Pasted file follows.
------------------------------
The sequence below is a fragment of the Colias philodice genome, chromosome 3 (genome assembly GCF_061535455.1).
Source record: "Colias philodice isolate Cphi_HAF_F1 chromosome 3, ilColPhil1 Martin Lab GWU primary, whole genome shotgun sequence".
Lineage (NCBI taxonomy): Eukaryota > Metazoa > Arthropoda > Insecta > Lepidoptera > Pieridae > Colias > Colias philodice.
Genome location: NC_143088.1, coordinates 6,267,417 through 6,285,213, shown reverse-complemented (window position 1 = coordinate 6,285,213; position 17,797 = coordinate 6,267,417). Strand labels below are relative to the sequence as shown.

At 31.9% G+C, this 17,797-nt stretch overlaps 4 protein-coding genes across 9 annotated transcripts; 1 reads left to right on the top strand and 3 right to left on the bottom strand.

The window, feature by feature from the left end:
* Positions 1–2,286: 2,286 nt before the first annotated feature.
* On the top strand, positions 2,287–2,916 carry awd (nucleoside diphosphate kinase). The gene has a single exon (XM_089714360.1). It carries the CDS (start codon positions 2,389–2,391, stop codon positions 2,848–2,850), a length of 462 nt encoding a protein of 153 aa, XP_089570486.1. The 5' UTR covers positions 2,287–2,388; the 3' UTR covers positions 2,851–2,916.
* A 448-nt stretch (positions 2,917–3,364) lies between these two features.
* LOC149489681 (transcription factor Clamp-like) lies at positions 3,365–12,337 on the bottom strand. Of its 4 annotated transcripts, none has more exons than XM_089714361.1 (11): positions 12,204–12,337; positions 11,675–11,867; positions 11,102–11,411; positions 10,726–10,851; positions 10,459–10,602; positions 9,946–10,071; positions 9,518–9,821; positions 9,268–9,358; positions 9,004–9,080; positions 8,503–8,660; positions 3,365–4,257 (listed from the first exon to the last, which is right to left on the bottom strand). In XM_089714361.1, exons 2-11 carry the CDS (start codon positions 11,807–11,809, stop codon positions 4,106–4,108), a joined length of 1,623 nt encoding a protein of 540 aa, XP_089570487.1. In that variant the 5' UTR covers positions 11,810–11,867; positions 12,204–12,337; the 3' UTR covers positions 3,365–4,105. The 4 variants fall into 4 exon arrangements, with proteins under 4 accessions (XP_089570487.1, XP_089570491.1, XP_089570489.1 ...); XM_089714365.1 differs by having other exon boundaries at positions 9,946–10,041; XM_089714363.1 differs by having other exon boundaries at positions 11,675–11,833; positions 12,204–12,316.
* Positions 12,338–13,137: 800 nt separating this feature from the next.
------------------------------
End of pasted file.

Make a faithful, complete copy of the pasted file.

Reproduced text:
The sequence below is a fragment of the Colias philodice genome, chromosome 3 (genome assembly GCF_061535455.1).
Source record: "Colias philodice isolate Cphi_HAF_F1 chromosome 3, ilColPhil1 Martin Lab GWU primary, whole genome shotgun sequence".
Lineage (NCBI taxonomy): Eukaryota > Metazoa > Arthropoda > Insecta > Lepidoptera > Pieridae > Colias > Colias philodice.
Genome location: NC_143088.1, coordinates 6,267,417 through 6,285,213, shown reverse-complemented (window position 1 = coordinate 6,285,213; position 17,797 = coordinate 6,267,417). Strand labels below are relative to the sequence as shown.

At 31.9% G+C, this 17,797-nt stretch overlaps 4 protein-coding genes across 9 annotated transcripts; 1 reads left to right on the top strand and 3 right to left on the bottom strand.

The window, feature by feature from the left end:
* Positions 1–2,286: 2,286 nt before the first annotated feature.
* On the top strand, positions 2,287–2,916 carry awd (nucleoside diphosphate kinase). The gene has a single exon (XM_089714360.1). It carries the CDS (start codon positions 2,389–2,391, stop codon positions 2,848–2,850), a length of 462 nt encoding a protein of 153 aa, XP_089570486.1. The 5' UTR covers positions 2,287–2,388; the 3' UTR covers positions 2,851–2,916.
* A 448-nt stretch (positions 2,917–3,364) lies between these two features.
* LOC149489681 (transcription factor Clamp-like) lies at positions 3,365–12,337 on the bottom strand. Of its 4 annotated transcripts, none has more exons than XM_089714361.1 (11): positions 12,204–12,337; positions 11,675–11,867; positions 11,102–11,411; positions 10,726–10,851; positions 10,459–10,602; positions 9,946–10,071; positions 9,518–9,821; positions 9,268–9,358; positions 9,004–9,080; positions 8,503–8,660; positions 3,365–4,257 (listed from the first exon to the last, which is right to left on the bottom strand). In XM_089714361.1, exons 2-11 carry the CDS (start codon positions 11,807–11,809, stop codon positions 4,106–4,108), a joined length of 1,623 nt encoding a protein of 540 aa, XP_089570487.1. In that variant the 5' UTR covers positions 11,810–11,867; positions 12,204–12,337; the 3' UTR covers positions 3,365–4,105. The 4 variants fall into 4 exon arrangements, with proteins under 4 accessions (XP_089570487.1, XP_089570491.1, XP_089570489.1 ...); XM_089714365.1 differs by having other exon boundaries at positions 9,946–10,041; XM_089714363.1 differs by having other exon boundaries at positions 11,675–11,833; positions 12,204–12,316.
* Positions 12,338–13,137: 800 nt separating this feature from the next.